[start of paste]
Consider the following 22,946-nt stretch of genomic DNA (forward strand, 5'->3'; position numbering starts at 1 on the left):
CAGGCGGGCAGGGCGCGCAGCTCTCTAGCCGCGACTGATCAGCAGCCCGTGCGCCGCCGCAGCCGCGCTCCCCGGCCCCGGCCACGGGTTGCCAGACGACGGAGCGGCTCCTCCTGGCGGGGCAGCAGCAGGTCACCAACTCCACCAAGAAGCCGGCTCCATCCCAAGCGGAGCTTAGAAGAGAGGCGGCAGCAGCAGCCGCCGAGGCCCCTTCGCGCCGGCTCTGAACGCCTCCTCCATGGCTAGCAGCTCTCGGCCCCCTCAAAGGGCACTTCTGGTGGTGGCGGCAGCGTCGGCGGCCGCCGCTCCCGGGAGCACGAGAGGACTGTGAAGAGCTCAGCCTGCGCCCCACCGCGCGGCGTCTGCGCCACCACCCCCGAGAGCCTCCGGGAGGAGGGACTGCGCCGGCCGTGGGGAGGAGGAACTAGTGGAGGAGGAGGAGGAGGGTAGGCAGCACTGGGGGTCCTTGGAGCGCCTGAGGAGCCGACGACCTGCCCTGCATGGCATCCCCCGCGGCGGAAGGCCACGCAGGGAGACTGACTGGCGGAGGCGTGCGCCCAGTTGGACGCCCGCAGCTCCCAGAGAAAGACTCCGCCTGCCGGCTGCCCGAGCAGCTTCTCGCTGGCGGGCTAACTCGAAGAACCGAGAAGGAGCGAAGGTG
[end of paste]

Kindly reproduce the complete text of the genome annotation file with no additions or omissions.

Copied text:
Consider the following 22,946-nt stretch of genomic DNA (forward strand, 5'->3'; position numbering starts at 1 on the left):
CAGGCGGGCAGGGCGCGCAGCTCTCTAGCCGCGACTGATCAGCAGCCCGTGCGCCGCCGCAGCCGCGCTCCCCGGCCCCGGCCACGGGTTGCCAGACGACGGAGCGGCTCCTCCTGGCGGGGCAGCAGCAGGTCACCAACTCCACCAAGAAGCCGGCTCCATCCCAAGCGGAGCTTAGAAGAGAGGCGGCAGCAGCAGCCGCCGAGGCCCCTTCGCGCCGGCTCTGAACGCCTCCTCCATGGCTAGCAGCTCTCGGCCCCCTCAAAGGGCACTTCTGGTGGTGGCGGCAGCGTCGGCGGCCGCCGCTCCCGGGAGCACGAGAGGACTGTGAAGAGCTCAGCCTGCGCCCCACCGCGCGGCGTCTGCGCCACCACCCCCGAGAGCCTCCGGGAGGAGGGACTGCGCCGGCCGTGGGGAGGAGGAACTAGTGGAGGAGGAGGAGGAGGGTAGGCAGCACTGGGGGTCCTTGGAGCGCCTGAGGAGCCGACGACCTGCCCTGCATGGCATCCCCCGCGGCGGAAGGCCACGCAGGGAGACTGACTGGCGGAGGCGTGCGCCCAGTTGGACGCCCGCAGCTCCCAGAGAAAGACTCCGCCTGCCGGCTGCCCGAGCAGCTTCTCGCTGGCGGGCTAACTCGAAGAACCGAGAAGGAGCGAAGGTG